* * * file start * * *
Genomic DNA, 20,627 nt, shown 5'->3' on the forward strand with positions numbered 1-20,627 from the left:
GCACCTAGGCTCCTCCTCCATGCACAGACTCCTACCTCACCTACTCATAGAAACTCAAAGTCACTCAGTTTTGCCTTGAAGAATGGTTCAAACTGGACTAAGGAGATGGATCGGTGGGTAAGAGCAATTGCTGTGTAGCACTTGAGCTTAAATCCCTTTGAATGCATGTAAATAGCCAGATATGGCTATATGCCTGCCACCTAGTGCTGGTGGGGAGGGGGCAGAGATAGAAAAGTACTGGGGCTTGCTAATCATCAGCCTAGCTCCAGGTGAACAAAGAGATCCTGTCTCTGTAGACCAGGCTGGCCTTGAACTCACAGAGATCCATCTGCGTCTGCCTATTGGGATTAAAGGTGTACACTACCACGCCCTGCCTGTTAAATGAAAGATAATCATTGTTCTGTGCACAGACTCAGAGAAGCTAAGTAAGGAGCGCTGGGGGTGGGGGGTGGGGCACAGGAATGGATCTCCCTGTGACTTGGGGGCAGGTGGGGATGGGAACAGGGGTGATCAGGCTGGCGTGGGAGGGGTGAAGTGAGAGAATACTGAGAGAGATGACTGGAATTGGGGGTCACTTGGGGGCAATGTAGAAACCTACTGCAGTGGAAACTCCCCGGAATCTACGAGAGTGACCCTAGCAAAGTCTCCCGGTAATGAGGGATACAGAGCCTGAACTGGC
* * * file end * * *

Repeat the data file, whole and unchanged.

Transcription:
Genomic DNA, 20,627 nt, shown 5'->3' on the forward strand with positions numbered 1-20,627 from the left:
GCACCTAGGCTCCTCCTCCATGCACAGACTCCTACCTCACCTACTCATAGAAACTCAAAGTCACTCAGTTTTGCCTTGAAGAATGGTTCAAACTGGACTAAGGAGATGGATCGGTGGGTAAGAGCAATTGCTGTGTAGCACTTGAGCTTAAATCCCTTTGAATGCATGTAAATAGCCAGATATGGCTATATGCCTGCCACCTAGTGCTGGTGGGGAGGGGGCAGAGATAGAAAAGTACTGGGGCTTGCTAATCATCAGCCTAGCTCCAGGTGAACAAAGAGATCCTGTCTCTGTAGACCAGGCTGGCCTTGAACTCACAGAGATCCATCTGCGTCTGCCTATTGGGATTAAAGGTGTACACTACCACGCCCTGCCTGTTAAATGAAAGATAATCATTGTTCTGTGCACAGACTCAGAGAAGCTAAGTAAGGAGCGCTGGGGGTGGGGGGTGGGGCACAGGAATGGATCTCCCTGTGACTTGGGGGCAGGTGGGGATGGGAACAGGGGTGATCAGGCTGGCGTGGGAGGGGTGAAGTGAGAGAATACTGAGAGAGATGACTGGAATTGGGGGTCACTTGGGGGCAATGTAGAAACCTACTGCAGTGGAAACTCCCCGGAATCTACGAGAGTGACCCTAGCAAAGTCTCCCGGTAATGAGGGATACAGAGCCTGAACTGGC